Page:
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Enter the Dutch
The dreams and labours of Petrus Plancius and Jan Huyghen van Linschoten culminated in the Dutch First Fleet to the Indies taking place from 1595 to 1597. It was instrumental in the opening up of the Indonesian spice trade to the merchants that would soon form the United Dutch East India Company (VOC). This famous pioneering voyage, commanded by Cornelis de Houtman, would abruptly end the Portuguese Empire ́s trade monopoly for the East and it would dramatically change the Indian Ocean theatre, notably the balance of power and the rules of trade. Right from this first voyage onward, the Dutch were going to dominate the East Indies and its trade for more than 350 years.
Already in 1598, shortly after the return of the first fleet, the Amsterdam publisher Cornelis Claesz published an acclaimed account of the first voyage, written by Willem Lodewijcksz, an officer on the fleet. The journal was an instant success that sold in many editions and was translated in several languages. The journal’s title page has a small overview map of the route
Prima Pars Descriptionis Itineris Navalis in Indiam Orientalem.
Amsterdam: Cornelis Claesz, 1598.
Folio (31.5 x 24 cms approx.), 51ff., including engraved title, 48 ½- or ¾-page engraved plates (of which 7 are maps), many woodcuts of coastal profiles (some full-page), one engraving of coins printed on a leaf at the end not integral to a signature.
Lacking the double-page plate of the Bantam Market as usual. Tiele (1867), pp. 127, no. 112, "Cette planche manque dans beaucoup d'exemplaires." [This plate is not present in many copies, the book was usually issued without it].
Contemporary vellum. An excellent, well-margined copy.
First Latin edition of this important journal of Cornelis de Houtman's voyage, the first Dutch fleet to the East Indies of 1595-97, extensively illustrated with more than 48 engraved illustrations of the geography, people and natural history of primarily Java and Bali.
According to Lach, this travel journal ‘provided European readers with the most detailed descriptions of Java to date and with the first continuous description of Bali in any language’. In 1598, the year after the return, Lodewyckszoon's account of the voyage instigated 'a flurry of activity among Dutch entrepreneurs' and no fewer than 25 ships set out from two provinces of Holland to the East Indies. Within a period of 18 months, the Dutch had established three trading posts in the Indies which became the foundation of their future control of the Moluccan spice trade and provided a foothold from which to launch further voyages eastward.
This first Dutch venture to the East Indies was instigated by Plancius and by Linschoten's Itinerario. Following their advice, the route took them across the Indian Ocean to the Sunda Straits. He stopped at Sumatra, engaged in trading in Bantam, and made further stops on the northern coast of Java. Lach emphasizes the importance of Lodewijcksz as the 'first eyewitness account of growing pepper and of coconut palms, along with descriptions of the people and other sights on the west coast of Sumatra'. The material on Java is very important, with elaborate ethnographical descriptions: there is an account of the institution of polygamy, a detailed description of a Javan wedding, music, dance, the writing system, language etc. The chapters on Bali present the first account and the first images and the first map of the island.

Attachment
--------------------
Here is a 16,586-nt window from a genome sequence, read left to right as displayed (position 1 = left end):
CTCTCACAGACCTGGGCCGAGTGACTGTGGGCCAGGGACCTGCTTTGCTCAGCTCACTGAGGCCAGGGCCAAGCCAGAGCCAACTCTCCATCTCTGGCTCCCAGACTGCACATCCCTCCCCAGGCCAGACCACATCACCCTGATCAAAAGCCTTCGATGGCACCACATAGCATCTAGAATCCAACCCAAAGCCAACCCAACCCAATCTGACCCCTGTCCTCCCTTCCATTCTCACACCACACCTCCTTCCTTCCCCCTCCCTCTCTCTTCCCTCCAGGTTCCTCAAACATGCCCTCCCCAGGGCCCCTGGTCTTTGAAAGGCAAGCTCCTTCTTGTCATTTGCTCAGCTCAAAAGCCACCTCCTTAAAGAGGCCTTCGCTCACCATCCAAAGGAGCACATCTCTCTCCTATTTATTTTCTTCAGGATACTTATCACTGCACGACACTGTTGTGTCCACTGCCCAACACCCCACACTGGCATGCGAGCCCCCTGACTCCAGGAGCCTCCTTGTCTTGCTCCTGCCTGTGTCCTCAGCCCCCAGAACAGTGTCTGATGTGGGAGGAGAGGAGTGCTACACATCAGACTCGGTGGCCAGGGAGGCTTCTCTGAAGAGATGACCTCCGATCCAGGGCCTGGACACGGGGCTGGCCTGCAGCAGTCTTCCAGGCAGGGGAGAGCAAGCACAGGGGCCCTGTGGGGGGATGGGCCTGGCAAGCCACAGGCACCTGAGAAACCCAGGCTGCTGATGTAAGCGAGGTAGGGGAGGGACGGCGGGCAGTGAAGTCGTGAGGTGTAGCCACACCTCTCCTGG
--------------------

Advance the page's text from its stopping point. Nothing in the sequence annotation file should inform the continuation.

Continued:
Lodewyckszoon's accurate coastline profiles were employed by later Dutch fleets, and the plates are among the earliest visual impressions formed by Europeans of this part of the world (Lach reproduces no less than a dozen). Some of the more interesting depict the merchants in Bantam (Peguan, Persian, Arab and Chinese), a Chinese temple (actually Hindu, the original religion which then still had presence on Java), the King of Bali in his ox-drawn chariot, a Javanese gamelan orchestra and a depiction of Javanese court dances (probably Gambang or Bedhaya).
The work appeared the same year in Dutch and French from the same publisher and went through a number of later editions, but the universality of this first Latin edition gave Lodewyckszoon's account its widest possible readership and makes it the best of the 1598 first editions and the best edition overall.
Tiele, Memoire Bibliographique sur les Journaux des Navigateurs Neerlandais, p127.
Lach, Asia in the Making of Europe, III, 1.438-9 & III, 3. 1222-34.
Lodewijcksz journal as a first
The Lodewijcksz journal is a first in many ways.
- first Dutch fleet to the Indies
- first printed ship's journal/log of a voyage of discovery
- first images of the Duyfken
- first ethnographic images of daily life in the Indian Ocean, Java, Sumatra, Bali
- first nautical profiles of the coasts of these areas
- first maps and views of Bantam
- first maps and views of Bali
- first printed images of the coins used in the area for trade
The voyage is of seminal importance to the exploration and the cartography of the region.
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